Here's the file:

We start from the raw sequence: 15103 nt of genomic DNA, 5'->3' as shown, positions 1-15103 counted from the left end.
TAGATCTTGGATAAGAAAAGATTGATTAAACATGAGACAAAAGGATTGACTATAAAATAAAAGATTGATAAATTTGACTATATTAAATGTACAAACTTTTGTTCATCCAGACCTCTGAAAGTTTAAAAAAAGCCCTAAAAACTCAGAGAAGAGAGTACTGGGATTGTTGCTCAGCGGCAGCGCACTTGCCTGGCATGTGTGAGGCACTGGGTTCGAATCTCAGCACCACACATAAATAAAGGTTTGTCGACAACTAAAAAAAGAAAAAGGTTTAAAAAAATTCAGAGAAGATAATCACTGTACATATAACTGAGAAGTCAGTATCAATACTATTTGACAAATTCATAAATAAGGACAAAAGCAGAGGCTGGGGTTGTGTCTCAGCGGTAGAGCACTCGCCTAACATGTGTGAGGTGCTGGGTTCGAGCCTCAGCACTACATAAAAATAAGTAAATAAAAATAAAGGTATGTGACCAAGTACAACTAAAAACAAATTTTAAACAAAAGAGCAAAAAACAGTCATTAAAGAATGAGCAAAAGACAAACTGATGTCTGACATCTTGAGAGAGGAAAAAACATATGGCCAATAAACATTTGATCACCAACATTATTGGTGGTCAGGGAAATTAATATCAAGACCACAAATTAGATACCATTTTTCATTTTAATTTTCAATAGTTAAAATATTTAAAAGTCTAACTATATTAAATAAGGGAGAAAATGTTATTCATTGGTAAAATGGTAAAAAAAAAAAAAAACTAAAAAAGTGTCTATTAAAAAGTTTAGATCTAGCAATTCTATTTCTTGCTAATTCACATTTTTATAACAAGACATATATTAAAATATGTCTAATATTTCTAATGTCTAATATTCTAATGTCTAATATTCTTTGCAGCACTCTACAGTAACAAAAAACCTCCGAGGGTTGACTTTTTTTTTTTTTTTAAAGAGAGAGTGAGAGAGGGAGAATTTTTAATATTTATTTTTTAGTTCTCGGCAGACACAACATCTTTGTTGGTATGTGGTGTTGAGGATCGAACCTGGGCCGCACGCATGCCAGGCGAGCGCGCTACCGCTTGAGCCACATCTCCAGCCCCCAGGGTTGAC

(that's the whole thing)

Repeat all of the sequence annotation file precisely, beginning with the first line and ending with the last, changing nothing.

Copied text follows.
We start from the raw sequence: 15103 nt of genomic DNA, 5'->3' as shown, positions 1-15103 counted from the left end.
TAGATCTTGGATAAGAAAAGATTGATTAAACATGAGACAAAAGGATTGACTATAAAATAAAAGATTGATAAATTTGACTATATTAAATGTACAAACTTTTGTTCATCCAGACCTCTGAAAGTTTAAAAAAAGCCCTAAAAACTCAGAGAAGAGAGTACTGGGATTGTTGCTCAGCGGCAGCGCACTTGCCTGGCATGTGTGAGGCACTGGGTTCGAATCTCAGCACCACACATAAATAAAGGTTTGTCGACAACTAAAAAAAGAAAAAGGTTTAAAAAAATTCAGAGAAGATAATCACTGTACATATAACTGAGAAGTCAGTATCAATACTATTTGACAAATTCATAAATAAGGACAAAAGCAGAGGCTGGGGTTGTGTCTCAGCGGTAGAGCACTCGCCTAACATGTGTGAGGTGCTGGGTTCGAGCCTCAGCACTACATAAAAATAAGTAAATAAAAATAAAGGTATGTGACCAAGTACAACTAAAAACAAATTTTAAACAAAAGAGCAAAAAACAGTCATTAAAGAATGAGCAAAAGACAAACTGATGTCTGACATCTTGAGAGAGGAAAAAACATATGGCCAATAAACATTTGATCACCAACATTATTGGTGGTCAGGGAAATTAATATCAAGACCACAAATTAGATACCATTTTTCATTTTAATTTTCAATAGTTAAAATATTTAAAAGTCTAACTATATTAAATAAGGGAGAAAATGTTATTCATTGGTAAAATGGTAAAAAAAAAAAAAAACTAAAAAAGTGTCTATTAAAAAGTTTAGATCTAGCAATTCTATTTCTTGCTAATTCACATTTTTATAACAAGACATATATTAAAATATGTCTAATATTTCTAATGTCTAATATTCTAATGTCTAATATTCTTTGCAGCACTCTACAGTAACAAAAAACCTCCGAGGGTTGACTTTTTTTTTTTTTTTAAAGAGAGAGTGAGAGAGGGAGAATTTTTAATATTTATTTTTTAGTTCTCGGCAGACACAACATCTTTGTTGGTATGTGGTGTTGAGGATCGAACCTGGGCCGCACGCATGCCAGGCGAGCGCGCTACCGCTTGAGCCACATCTCCAGCCCCCAGGGTTGAC